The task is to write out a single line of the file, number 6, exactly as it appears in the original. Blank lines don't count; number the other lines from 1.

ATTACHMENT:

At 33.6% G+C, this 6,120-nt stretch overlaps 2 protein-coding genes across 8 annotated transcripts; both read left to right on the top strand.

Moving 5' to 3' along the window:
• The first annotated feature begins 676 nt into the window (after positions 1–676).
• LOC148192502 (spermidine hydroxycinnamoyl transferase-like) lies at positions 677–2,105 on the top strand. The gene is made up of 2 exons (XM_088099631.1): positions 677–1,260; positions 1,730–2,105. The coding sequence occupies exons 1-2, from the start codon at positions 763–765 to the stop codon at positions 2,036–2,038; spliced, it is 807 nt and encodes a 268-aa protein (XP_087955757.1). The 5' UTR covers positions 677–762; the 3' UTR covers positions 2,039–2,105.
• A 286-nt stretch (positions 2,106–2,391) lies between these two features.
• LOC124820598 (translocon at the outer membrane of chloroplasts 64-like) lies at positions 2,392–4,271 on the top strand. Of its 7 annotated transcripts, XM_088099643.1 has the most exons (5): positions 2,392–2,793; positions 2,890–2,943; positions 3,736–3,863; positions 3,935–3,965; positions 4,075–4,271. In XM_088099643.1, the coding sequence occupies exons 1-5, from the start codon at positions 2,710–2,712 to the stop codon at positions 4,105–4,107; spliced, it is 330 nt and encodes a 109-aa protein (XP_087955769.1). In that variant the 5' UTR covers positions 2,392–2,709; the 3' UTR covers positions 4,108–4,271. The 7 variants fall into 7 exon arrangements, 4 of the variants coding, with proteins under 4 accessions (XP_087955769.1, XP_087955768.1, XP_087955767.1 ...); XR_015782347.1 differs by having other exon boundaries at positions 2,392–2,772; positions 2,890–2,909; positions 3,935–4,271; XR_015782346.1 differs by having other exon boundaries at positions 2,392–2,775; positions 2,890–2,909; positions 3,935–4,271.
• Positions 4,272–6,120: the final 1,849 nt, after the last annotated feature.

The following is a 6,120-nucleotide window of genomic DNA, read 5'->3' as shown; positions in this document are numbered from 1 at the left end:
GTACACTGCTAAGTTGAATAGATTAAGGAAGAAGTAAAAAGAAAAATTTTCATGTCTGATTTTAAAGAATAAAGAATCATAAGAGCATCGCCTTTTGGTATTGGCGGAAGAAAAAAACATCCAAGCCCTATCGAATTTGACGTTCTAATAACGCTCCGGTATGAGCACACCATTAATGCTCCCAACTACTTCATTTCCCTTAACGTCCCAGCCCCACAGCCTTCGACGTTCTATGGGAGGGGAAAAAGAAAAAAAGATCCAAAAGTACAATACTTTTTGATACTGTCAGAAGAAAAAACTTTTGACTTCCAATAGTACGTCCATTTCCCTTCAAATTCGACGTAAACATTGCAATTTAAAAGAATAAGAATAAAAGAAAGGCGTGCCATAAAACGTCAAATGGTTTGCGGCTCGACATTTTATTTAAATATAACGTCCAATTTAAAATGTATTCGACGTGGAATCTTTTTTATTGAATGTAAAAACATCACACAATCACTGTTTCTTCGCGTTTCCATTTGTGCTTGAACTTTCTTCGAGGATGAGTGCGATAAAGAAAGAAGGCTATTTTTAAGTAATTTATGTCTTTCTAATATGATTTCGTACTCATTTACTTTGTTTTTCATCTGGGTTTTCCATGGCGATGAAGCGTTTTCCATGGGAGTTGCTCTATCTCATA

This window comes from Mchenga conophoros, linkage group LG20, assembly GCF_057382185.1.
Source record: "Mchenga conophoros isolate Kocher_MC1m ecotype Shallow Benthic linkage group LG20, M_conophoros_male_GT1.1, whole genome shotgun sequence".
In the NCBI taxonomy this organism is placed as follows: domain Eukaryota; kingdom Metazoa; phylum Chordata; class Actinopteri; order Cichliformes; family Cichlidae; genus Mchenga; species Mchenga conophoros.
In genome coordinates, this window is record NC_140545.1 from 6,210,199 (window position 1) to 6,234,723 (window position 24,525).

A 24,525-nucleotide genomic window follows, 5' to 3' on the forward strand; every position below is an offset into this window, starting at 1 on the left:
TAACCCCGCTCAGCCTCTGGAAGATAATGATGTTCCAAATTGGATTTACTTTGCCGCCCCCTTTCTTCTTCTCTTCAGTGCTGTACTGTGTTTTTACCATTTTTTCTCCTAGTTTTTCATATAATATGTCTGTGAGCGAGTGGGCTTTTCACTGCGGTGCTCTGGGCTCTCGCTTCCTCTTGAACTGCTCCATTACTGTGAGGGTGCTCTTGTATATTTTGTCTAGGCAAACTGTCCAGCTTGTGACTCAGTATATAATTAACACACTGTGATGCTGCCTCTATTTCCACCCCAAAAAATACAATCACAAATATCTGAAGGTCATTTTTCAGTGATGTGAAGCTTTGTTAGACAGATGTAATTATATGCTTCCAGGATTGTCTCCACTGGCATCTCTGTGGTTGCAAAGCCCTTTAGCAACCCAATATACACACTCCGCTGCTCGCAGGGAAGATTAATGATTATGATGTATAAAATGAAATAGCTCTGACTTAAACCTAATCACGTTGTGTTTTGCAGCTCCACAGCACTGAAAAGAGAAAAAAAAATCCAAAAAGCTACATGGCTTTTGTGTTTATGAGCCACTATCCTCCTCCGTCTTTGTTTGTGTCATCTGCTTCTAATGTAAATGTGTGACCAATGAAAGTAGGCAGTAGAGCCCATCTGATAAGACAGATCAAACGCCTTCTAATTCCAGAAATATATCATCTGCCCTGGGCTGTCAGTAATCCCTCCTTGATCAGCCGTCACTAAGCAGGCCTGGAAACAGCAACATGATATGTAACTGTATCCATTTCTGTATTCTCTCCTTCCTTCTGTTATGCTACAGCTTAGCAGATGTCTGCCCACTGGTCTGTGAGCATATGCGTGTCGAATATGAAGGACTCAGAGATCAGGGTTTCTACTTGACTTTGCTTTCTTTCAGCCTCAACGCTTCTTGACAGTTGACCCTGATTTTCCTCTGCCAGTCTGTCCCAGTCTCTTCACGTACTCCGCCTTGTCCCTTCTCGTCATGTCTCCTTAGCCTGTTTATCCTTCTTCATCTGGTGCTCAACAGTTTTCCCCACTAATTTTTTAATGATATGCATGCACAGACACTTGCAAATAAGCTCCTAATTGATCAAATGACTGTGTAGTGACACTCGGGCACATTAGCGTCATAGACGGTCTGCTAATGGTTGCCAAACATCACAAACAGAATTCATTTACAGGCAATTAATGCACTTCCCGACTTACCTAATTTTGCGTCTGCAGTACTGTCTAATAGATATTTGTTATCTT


• LOC124820598 (translocon at the outer membrane of chloroplasts 64-like) lies at positions 2,392–4,271 on the top strand. Of its 7 annotated transcripts, XM_088099643.1 has the most exons (5): positions 2,392–2,793; positions 2,890–2,943; positions 3,736–3,863; positions 3,935–3,965; positions 4,075–4,271. In XM_088099643.1, the coding sequence occupies exons 1-5, from the start codon at positions 2,710–2,712 to the stop codon at positions 4,105–4,107; spliced, it is 330 nt and encodes a 109-aa protein (XP_087955769.1). In that variant the 5' UTR covers positions 2,392–2,709; the 3' UTR covers positions 4,108–4,271. The 7 variants fall into 7 exon arrangements, 4 of the variants coding, with proteins under 4 accessions (XP_087955769.1, XP_087955768.1, XP_087955767.1 ...); XR_015782347.1 differs by having other exon boundaries at positions 2,392–2,772; positions 2,890–2,909; positions 3,935–4,271; XR_015782346.1 differs by having other exon boundaries at positions 2,392–2,775; positions 2,890–2,909; positions 3,935–4,271.